Hello! Hello!

I don’t talk a lot about weight loss strategies as I’ve found in my personal experience and in working with others – it’s a slippery slope between pursuing health vs pursuing skinny or a certain number on the scale.

Often, the latter can make someone crazy lol (but seriously).

That said, weight loss is a prominent goal for many. But a lot of people focus on the scale – which tells such a small portion of the overall story – for example: unless you have a fancy schmancy scale that does all the tricks – the typical scale (like the one at the doctors office) only tells us total weight gained or lost – without delineating between total fat loss or gain, muscle loss or gain, water loss or gain.

ALL of these matter in a weight loss plan. Because end of the day, if you want to lose weight, you want to lose fat, not muscle. Enter the research I’m sharing today that discusses the protein and strength-training formula for fat loss and muscle gains in healthy individuals.

We know that in clinically overweight and obese populations it is easier to lose fat and gain muscle than if you’re someone who has 5-15lbs to lose who already lives a healthy lifestyle – sleeps well, eats well, minimizes alcohol, works out consistently – you get the idea.

(No matter what “category” you fall under ^^ keep reading as what’s discussed works for both…)

A new review paper shows that body “recomposition” (aka losing fat and gaining muscle mass simultaneously) is possible for well-trained individuals as well.

The combination of nutrition with resistance training can significantly impact body composition as well as performance and recovery. Contrary to popular belief, calorie restriction is not the lean mass melter we once thought.

As it turns out, increasing caloric intake (yes, increasing – you read that right), primarily from high-quality protein, might have a greater impact on shifting body composition when combined with resistance training.

The review highlights the benefits of whey protein and whole protein (aka meat, not vegetarian forms) for muscle gains and fat loss, which is optimized when consumed post-workout. The sweet spot seems to be 2.6 – 3.5g of protein per kg of fat-free mass and resistance training at least three times per week for these effects.

For example: if you take someone who weighs 150lbs and lets say – has done their body composition and knows they have 110lbs (approx. 50kg) of fat free mass (aka muscle) – they would need to consume approx. 130g – 175g of protein per day (and resistance train 3x per week) to find their “sweet spot” per above.

You might be asking, “What does this amount of protein look like?”

Approx. 5-8 regular sized chicken breasts, per day

Approx. 21-29 whole eggs, per day

Approx. 2-3lbs of ground protein, per day

Approx. 1 1/4 – 3 1/2 lbs of wild salmon, per day

Approx. 6-8 servings of Raw Grass Fed Whey Protein

^^linking to one I suggest

Now, obviously, no one is going to consume one, singular source of protein every day. But, this gives a good illustration for what someone with 110lbs of fat free mass would need to consume. Wow! Right?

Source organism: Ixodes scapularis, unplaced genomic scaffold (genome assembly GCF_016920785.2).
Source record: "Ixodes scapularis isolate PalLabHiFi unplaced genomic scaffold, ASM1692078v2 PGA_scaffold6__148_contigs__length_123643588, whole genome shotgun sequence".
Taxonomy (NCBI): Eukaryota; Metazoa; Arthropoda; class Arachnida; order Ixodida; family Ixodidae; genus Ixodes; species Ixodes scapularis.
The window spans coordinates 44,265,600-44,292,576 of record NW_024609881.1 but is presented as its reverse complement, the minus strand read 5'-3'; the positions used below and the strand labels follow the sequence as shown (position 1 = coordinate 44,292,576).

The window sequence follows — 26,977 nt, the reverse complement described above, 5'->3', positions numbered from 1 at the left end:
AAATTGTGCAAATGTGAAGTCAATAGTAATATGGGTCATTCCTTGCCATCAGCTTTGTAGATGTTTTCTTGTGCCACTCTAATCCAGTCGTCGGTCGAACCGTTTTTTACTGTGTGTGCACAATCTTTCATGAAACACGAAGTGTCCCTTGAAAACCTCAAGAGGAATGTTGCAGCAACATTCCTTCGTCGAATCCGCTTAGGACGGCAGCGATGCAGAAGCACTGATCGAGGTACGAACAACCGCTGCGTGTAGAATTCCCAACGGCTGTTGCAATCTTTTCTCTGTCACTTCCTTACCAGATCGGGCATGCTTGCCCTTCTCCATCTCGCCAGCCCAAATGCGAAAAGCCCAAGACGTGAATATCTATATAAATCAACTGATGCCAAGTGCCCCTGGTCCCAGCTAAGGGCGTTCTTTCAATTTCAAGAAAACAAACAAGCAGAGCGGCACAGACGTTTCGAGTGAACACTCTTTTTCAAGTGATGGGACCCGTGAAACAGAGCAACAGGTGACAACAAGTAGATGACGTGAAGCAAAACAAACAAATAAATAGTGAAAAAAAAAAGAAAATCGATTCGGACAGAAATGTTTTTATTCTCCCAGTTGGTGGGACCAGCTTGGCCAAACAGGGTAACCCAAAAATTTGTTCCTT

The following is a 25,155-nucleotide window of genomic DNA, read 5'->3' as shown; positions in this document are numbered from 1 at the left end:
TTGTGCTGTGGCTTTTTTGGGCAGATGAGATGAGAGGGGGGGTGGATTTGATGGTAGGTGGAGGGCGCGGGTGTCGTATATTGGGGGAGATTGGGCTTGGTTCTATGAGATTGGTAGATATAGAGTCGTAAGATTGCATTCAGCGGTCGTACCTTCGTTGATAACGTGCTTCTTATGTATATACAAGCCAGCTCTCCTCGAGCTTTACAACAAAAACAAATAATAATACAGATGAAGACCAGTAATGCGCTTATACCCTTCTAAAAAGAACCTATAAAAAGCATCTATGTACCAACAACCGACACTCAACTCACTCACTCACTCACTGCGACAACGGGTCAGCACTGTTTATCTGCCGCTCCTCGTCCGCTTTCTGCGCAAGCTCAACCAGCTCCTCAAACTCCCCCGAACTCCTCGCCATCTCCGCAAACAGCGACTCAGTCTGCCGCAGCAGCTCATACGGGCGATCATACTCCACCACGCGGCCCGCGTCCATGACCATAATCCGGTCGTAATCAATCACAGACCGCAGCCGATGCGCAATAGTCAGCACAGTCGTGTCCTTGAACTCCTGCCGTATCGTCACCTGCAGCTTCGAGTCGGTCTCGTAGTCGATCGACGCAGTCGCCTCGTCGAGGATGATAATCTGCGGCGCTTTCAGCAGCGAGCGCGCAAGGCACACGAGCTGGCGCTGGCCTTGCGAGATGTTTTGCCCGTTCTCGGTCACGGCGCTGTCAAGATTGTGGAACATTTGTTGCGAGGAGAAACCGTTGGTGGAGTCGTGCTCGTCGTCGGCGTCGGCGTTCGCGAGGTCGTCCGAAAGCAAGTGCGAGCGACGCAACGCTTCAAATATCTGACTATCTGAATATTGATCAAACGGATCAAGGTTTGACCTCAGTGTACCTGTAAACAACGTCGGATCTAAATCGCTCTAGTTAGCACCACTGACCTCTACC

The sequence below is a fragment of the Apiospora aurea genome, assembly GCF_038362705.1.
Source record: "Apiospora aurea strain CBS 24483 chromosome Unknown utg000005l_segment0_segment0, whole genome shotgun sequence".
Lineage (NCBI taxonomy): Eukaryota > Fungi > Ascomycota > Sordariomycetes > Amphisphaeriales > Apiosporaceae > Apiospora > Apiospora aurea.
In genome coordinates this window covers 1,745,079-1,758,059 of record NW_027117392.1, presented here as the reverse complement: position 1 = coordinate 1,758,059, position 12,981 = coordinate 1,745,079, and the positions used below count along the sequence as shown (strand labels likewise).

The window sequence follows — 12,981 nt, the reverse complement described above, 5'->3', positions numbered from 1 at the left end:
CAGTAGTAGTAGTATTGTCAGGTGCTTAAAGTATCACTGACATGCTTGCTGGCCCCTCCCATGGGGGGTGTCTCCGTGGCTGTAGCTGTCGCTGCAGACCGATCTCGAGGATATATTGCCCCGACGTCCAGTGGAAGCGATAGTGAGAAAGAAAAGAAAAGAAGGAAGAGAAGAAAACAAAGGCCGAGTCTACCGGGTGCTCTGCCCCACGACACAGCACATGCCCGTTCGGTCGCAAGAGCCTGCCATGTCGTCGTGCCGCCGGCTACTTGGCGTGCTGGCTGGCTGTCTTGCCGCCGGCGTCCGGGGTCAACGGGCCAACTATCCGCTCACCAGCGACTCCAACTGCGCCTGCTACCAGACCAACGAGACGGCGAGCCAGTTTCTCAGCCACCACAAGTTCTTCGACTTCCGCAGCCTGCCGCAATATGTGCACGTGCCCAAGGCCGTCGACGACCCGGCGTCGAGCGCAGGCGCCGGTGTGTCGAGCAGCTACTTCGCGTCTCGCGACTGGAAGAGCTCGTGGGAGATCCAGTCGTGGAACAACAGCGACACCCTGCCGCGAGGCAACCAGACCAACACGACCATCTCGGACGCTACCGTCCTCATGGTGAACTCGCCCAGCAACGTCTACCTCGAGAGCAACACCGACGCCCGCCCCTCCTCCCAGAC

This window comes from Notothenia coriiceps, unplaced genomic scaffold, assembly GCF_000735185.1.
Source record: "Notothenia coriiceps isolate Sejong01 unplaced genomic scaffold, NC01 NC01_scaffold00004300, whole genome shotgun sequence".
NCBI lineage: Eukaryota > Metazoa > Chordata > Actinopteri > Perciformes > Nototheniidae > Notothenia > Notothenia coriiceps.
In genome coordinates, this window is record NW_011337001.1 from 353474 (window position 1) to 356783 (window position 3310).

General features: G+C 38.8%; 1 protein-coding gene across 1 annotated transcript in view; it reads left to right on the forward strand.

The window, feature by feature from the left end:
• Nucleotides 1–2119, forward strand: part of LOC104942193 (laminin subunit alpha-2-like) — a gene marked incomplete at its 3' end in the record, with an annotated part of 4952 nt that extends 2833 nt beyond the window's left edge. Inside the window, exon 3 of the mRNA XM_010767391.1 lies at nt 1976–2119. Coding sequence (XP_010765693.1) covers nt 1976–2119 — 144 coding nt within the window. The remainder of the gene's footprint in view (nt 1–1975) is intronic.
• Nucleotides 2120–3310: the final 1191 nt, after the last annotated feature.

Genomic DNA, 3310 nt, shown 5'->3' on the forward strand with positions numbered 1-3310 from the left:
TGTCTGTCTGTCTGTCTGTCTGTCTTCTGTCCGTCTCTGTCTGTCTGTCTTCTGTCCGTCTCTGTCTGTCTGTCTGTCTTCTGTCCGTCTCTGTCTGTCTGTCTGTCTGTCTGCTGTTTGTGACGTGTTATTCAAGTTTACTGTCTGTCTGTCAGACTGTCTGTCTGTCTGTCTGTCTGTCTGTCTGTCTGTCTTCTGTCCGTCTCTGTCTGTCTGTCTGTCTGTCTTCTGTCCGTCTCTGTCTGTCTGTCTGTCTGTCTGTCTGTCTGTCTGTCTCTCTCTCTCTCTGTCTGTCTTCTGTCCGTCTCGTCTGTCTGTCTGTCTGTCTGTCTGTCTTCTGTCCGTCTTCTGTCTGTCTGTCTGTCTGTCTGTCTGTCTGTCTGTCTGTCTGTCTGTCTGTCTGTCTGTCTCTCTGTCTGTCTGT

It is important to take into consideration that initial body fat levels, training status, resistance training programs, and nutritional intake impact results between individuals. Additionally, lack of quality sleep, stress hormones, androgenic hormones, and metabolic rate also influence changes in body composition. It’s never a “one size fits all” when it comes to our health.

So, you might be thinking, “I want to try this – how do I find out how much fat free mass I have?”

Good question. My go-to is a DEXA Scan. There is a company called BodySpec that has a mobile DEXA Scan. It’s pretty cool AND affordable. Check out the link above for a list of their locations. If they are not located near you – I suggest doing a Google search for “local DEXA scan” and see what comes up. (You’re welcome to respond to this email with what you find and I will help you decide if it’s a viable resource or not…)

Additionally, this is my suggested home scale that will give you similar information. Though, not quite as accurate as a DEXA scan.

Two caveats on a home scale – I think most of you know that I haven’t weighed myself in almost 10 years and it has been, truly, one of the kindest, greatest gifts I’ve ever given myself. But, that’s me. And everyone is wired differently.

So, if you already have a scale in your home, use it regularly and find it doesn’t create negative thought patterns for you; if you’re able to use it as what it is: a data point – and carry on with your day: nourish yourself and workout normally, regardless of what the scale said – then, go for it – buy this scale, try out the research…

BUT, if the scale creates obsession, negative self talk, punishment and food restriction – this is NOT for you.

You can read the research here.

Heads up – it’s involved. If you’d like the synopsis – I suggest reading the Abstract, Introduction (until the first “Table”) and Conclusion (approx. 5 mins read for all).

As always, I’m here for questions!

Get that protein in! 😉